Rep. Maxine Waters (D-Calif.) and Rep. Chris Smith (R-N.J.) recently introduced Alzheimer’s Action Now, a package of four bills that will help Alzheimer’s patients and their families. The legislation aims to promote public awareness of Alzheimer’s disease and encourage voluntary contributions to research efforts.

The package offers provisions to address every aspect of diagnosing, treating, and living with Alzheimer’s.  The Alzheimer’s Caregiver Support Act (H.R. 3090) authorizes grants to public and non-profit organizations to expand training and support services for families and caregivers of Alzheimer’s patients. The Missing Alzheimer’s Disease Patient Alert Program Reauthorization Act (H.R. 3091) reauthorizes a Department of Justice program that helps local communities and law enforcement officials quickly identify persons with Alzheimer’s disease who wander away from their homes and reunite them with their families. The Alzheimer’s Disease Semipostal Stamp Act (H.R. 3092) requires the U.S. Postal Service to issue and sell a semipostal stamp, with the proceeds helping to fund Alzheimer’s research at NIH and raise public awareness and encourage concerned individuals to get involved and make voluntary contributions to Alzheimer’s research efforts. The Health Outcomes, Planning, and Education (HOPE) for Alzheimer’s Act (H.R. 1559) calls for a significant increase in Alzheimer’s research funding and declares that achieving the primary goal of the National Plan is to prevent and effectively treat Alzheimer’s by 2025.

“Alzheimer’s Action Now, if enacted, will encourage quality care of Alzheimer’s patients and assist their families,” Smith said on the House floor on July 17, when the package was introduced. “The support offered through these policies will have a direct and positive impact on the 15 million Americans who act as unpaid caregivers, and help enable them to continue their heroic service to their loved ones.”

The package was introduced right before the Alzheimer’s International Conference that ran from July 18 to July 23.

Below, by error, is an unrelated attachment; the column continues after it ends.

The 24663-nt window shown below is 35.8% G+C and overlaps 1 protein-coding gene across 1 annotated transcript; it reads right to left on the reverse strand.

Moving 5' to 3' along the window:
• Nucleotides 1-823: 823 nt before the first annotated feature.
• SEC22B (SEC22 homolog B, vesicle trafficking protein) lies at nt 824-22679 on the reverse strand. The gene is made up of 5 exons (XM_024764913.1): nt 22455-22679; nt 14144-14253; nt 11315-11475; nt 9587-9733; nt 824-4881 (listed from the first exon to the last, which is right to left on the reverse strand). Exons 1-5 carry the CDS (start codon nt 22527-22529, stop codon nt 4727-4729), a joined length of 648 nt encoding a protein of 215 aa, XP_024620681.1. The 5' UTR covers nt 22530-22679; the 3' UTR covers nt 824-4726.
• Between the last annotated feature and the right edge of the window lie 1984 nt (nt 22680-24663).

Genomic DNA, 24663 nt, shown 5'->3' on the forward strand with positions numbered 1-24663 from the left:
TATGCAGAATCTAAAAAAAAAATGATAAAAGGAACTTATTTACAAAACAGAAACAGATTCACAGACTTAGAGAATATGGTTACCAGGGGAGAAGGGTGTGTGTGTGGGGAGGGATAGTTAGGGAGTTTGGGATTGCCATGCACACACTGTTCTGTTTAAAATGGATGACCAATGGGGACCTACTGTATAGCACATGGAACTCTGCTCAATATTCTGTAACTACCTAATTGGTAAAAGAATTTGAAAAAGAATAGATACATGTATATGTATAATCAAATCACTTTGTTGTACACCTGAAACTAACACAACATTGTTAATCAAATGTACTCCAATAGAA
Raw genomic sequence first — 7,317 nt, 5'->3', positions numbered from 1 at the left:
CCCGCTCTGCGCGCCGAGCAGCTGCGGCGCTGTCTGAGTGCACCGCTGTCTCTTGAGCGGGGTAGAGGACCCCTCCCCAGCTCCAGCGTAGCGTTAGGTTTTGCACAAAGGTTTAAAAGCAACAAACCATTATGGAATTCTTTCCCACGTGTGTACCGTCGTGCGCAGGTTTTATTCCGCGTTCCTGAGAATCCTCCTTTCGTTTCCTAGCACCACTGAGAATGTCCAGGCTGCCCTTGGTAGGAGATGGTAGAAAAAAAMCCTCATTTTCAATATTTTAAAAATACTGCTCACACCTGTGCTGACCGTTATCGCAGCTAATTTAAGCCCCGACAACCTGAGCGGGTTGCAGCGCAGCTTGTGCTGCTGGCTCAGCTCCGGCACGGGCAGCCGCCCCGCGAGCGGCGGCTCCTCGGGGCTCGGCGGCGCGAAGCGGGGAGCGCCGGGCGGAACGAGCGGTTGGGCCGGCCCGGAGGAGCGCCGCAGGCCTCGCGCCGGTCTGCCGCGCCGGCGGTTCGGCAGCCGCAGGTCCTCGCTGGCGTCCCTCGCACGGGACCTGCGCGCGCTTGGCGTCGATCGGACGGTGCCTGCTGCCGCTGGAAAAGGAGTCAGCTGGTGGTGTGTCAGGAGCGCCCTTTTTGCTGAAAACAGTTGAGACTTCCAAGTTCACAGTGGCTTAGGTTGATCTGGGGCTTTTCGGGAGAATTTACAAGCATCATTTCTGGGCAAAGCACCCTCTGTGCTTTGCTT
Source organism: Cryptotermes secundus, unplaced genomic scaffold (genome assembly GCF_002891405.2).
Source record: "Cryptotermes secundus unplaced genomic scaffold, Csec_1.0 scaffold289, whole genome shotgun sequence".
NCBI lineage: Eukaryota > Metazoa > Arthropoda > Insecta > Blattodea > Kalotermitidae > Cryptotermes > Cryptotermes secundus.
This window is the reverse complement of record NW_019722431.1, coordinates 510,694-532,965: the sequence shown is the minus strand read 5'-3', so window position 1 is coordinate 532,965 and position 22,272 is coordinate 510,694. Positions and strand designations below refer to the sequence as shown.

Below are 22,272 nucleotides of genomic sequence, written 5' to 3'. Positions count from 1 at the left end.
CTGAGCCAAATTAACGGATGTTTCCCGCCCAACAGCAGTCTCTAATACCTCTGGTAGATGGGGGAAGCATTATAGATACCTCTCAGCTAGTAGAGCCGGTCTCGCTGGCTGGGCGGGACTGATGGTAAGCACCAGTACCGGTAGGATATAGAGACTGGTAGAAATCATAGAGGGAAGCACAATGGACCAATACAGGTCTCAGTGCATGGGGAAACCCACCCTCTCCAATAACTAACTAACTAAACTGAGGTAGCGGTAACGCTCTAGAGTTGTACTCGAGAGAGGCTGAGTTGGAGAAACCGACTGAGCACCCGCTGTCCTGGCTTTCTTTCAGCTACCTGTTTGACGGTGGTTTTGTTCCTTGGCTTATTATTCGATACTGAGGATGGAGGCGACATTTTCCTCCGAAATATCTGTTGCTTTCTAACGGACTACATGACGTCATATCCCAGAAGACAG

African Americans are almost twice as likely to develop Alzheimer’s disease than other populations due to genetic, biological and socioeconomic reasons, according to CBC.  As increased numbers of African Americans are diagnosed with Alzheimer’s, physicians are noting correlations between the disease and chronic conditions such as diabetes and hypertension brought on by poor diet and stress.

Cognitive, or intellectual, symptoms of Alzheimer’s include amnesia (or memory loss), aphasia (an inability to communicate effectively), apraxia (inability to do pre-programmed motor tasks, or to perform activities of daily living such as brushing teeth and dressing), and agnosia (inability to correctly interpret signals from their five senses – such as recognizing chest pain).  Additionally, major psychiatric symptoms, including personality changes, depression, hallucinations and delusions, have been noted by scientists.

“With more than five million Americans suffering from Alzheimer’s disease, we must do everything we can to confront this disease and help the patients and families who are struggling to live with it,” Waters said on the House floor.  “Our nation is at a critical crossroads. The situation requires decisive action to search for a cure and protect the millions of Americans currently living with Alzheimer’s disease. Together, we must take every possible action to improve treatments for Alzheimer’s patients, support caregivers, raise public awareness, and invest in research to find a cure for this dreadful disease.”